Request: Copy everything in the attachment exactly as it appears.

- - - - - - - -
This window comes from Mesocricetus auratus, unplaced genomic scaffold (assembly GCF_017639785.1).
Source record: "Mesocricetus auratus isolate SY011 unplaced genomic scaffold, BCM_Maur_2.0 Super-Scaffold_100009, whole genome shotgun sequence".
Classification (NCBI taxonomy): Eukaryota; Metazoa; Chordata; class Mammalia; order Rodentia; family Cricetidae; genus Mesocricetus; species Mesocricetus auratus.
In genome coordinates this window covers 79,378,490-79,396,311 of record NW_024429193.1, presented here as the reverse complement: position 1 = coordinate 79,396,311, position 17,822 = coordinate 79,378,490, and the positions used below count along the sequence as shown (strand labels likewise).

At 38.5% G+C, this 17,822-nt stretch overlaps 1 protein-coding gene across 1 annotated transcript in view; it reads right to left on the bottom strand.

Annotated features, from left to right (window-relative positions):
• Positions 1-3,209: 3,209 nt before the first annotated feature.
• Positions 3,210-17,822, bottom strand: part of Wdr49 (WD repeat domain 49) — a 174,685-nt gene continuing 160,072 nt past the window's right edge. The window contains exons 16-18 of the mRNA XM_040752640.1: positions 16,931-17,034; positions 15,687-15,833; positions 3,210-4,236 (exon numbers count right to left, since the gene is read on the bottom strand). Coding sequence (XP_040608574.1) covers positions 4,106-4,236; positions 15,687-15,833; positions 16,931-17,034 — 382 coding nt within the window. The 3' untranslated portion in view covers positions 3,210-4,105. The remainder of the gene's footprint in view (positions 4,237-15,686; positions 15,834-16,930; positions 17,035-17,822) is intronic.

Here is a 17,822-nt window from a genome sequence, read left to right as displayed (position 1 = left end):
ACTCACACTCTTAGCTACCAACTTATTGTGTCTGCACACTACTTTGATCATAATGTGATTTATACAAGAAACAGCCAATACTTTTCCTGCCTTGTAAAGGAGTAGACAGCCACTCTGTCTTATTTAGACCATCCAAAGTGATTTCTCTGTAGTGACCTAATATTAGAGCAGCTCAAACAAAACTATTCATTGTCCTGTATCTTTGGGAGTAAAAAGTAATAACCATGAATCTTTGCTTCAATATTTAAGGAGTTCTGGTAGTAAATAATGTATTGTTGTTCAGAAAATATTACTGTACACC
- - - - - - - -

This window comes from Mesocricetus auratus, unplaced genomic scaffold (assembly GCF_017639785.1).
Source record: "Mesocricetus auratus isolate SY011 unplaced genomic scaffold, BCM_Maur_2.0 Super-Scaffold_100009, whole genome shotgun sequence".
Classification (NCBI taxonomy): Eukaryota; Metazoa; Chordata; class Mammalia; order Rodentia; family Cricetidae; genus Mesocricetus; species Mesocricetus auratus.
In genome coordinates this window covers 79,378,490-79,396,311 of record NW_024429193.1, presented here as the reverse complement: position 1 = coordinate 79,396,311, position 17,822 = coordinate 79,378,490, and the positions used below count along the sequence as shown (strand labels likewise).

At 38.5% G+C, this 17,822-nt stretch overlaps 1 protein-coding gene across 1 annotated transcript in view; it reads right to left on the bottom strand.

Annotated features, from left to right (window-relative positions):
• Positions 1-3,209: 3,209 nt before the first annotated feature.
• Positions 3,210-17,822, bottom strand: part of Wdr49 (WD repeat domain 49) — a 174,685-nt gene continuing 160,072 nt past the window's right edge. The window contains exons 16-18 of the mRNA XM_040752640.1: positions 16,931-17,034; positions 15,687-15,833; positions 3,210-4,236 (exon numbers count right to left, since the gene is read on the bottom strand). Coding sequence (XP_040608574.1) covers positions 4,106-4,236; positions 15,687-15,833; positions 16,931-17,034 — 382 coding nt within the window. The 3' untranslated portion in view covers positions 3,210-4,105. The remainder of the gene's footprint in view (positions 4,237-15,686; positions 15,834-16,930; positions 17,035-17,822) is intronic.

Here is a 17,822-nt window from a genome sequence, read left to right as displayed (position 1 = left end):
ACTCACACTCTTAGCTACCAACTTATTGTGTCTGCACACTACTTTGATCATAATGTGATTTATACAAGAAACAGCCAATACTTTTCCTGCCTTGTAAAGGAGTAGACAGCCACTCTGTCTTATTTAGACCATCCAAAGTGATTTCTCTGTAGTGACCTAATATTAGAGCAGCTCAAACAAAACTATTCATTGTCCTGTATCTTTGGGAGTAAAAAGTAATAACCATGAATCTTTGCTTCAATATTTAAGGAGTTCTGGTAGTAAATAATGTATTGTTGTTCAGAAAATATTACTGTACACC